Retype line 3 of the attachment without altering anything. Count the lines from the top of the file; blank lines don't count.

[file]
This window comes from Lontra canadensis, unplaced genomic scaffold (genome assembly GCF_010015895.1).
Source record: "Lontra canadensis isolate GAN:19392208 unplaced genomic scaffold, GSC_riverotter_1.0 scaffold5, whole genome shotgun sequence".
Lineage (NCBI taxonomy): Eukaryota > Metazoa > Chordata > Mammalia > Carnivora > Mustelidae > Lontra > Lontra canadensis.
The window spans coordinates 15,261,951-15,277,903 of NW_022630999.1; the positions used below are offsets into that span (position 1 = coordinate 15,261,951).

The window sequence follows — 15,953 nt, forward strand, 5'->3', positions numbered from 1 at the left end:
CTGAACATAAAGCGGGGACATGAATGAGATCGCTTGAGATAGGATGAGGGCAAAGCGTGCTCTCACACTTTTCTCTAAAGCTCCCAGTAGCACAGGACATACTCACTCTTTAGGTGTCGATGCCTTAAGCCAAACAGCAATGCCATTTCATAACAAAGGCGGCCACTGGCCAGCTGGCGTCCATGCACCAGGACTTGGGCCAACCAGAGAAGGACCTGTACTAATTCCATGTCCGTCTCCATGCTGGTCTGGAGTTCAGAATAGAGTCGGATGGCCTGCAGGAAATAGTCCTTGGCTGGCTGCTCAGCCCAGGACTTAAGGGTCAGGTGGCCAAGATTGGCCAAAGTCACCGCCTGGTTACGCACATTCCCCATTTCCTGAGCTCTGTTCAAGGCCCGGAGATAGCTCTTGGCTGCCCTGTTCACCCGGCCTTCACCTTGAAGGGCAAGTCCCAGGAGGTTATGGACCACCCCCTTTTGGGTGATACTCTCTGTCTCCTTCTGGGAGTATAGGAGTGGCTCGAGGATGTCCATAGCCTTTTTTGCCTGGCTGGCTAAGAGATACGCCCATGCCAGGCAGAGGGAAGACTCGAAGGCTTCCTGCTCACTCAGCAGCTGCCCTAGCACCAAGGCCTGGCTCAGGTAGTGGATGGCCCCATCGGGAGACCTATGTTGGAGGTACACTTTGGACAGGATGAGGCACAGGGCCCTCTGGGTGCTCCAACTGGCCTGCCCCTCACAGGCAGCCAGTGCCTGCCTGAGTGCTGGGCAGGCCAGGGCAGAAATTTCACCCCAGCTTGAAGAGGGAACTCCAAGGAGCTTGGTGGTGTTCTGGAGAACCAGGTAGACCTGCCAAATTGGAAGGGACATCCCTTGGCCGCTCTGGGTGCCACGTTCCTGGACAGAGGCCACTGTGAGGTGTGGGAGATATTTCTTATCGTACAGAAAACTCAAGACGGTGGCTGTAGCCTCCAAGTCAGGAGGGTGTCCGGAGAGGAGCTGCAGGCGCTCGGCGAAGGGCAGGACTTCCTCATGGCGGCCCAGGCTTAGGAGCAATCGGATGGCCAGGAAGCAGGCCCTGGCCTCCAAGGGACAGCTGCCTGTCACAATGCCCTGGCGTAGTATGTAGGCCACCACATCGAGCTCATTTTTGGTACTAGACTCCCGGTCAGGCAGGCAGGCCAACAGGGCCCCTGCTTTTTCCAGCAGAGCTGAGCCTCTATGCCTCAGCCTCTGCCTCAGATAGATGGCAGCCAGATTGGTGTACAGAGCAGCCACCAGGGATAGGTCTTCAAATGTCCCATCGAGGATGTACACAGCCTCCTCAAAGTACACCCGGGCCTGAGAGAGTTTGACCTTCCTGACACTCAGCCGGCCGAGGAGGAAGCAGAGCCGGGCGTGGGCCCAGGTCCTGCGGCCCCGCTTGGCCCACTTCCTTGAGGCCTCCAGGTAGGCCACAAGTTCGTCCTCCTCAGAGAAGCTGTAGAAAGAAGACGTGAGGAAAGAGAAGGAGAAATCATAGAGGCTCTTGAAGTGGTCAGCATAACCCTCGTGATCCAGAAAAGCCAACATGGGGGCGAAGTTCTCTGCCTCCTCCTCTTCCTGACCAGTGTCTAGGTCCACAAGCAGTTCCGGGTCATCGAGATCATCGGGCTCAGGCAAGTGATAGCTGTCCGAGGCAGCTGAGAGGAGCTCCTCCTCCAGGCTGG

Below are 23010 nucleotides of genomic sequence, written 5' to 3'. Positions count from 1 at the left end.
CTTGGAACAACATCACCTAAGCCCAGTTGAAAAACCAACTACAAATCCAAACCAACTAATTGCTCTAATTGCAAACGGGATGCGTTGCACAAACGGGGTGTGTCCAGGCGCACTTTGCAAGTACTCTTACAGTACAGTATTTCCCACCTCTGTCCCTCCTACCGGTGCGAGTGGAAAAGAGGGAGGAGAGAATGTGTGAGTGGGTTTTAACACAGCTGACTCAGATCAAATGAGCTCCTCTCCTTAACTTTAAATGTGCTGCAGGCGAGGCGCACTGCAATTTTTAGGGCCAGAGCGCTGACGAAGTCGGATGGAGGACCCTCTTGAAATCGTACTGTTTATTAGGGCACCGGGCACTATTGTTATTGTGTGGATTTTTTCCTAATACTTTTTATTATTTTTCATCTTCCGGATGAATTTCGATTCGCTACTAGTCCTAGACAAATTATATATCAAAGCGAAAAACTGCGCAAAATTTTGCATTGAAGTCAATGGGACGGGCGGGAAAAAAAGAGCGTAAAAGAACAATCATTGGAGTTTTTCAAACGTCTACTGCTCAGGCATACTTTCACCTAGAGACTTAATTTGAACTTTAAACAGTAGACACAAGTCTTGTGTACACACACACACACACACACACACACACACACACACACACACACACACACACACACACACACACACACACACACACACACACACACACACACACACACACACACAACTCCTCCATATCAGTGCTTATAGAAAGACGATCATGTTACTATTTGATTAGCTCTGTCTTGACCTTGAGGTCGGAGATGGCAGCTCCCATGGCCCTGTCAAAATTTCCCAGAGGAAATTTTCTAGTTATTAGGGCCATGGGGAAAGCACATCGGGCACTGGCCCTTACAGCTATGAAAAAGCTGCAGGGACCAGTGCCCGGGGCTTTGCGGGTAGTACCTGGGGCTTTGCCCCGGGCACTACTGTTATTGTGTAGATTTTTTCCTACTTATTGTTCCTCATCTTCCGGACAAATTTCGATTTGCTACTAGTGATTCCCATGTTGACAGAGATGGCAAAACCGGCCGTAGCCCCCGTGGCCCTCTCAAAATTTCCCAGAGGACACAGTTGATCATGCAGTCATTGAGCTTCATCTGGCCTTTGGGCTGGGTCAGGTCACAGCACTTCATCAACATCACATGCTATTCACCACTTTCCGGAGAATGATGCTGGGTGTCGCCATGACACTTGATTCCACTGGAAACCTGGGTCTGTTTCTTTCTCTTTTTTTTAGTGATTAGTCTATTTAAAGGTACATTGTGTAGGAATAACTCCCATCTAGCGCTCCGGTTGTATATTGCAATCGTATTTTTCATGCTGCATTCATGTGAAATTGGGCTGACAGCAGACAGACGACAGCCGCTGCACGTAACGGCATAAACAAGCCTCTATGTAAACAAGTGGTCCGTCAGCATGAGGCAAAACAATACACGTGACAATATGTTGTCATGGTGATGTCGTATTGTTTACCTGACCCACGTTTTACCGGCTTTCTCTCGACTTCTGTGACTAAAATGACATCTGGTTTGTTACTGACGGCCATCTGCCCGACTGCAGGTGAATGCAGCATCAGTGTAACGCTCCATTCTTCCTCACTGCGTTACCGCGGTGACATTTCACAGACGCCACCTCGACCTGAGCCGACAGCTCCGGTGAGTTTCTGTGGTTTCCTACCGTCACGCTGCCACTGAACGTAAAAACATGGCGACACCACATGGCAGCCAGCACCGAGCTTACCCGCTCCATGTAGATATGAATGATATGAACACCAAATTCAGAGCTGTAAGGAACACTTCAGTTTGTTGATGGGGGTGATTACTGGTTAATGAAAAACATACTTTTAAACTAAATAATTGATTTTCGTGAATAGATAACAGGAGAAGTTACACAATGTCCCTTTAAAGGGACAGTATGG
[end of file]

Lineage (NCBI taxonomy): Eukaryota > Metazoa > Chordata > Mammalia > Carnivora > Mustelidae > Lontra > Lontra canadensis.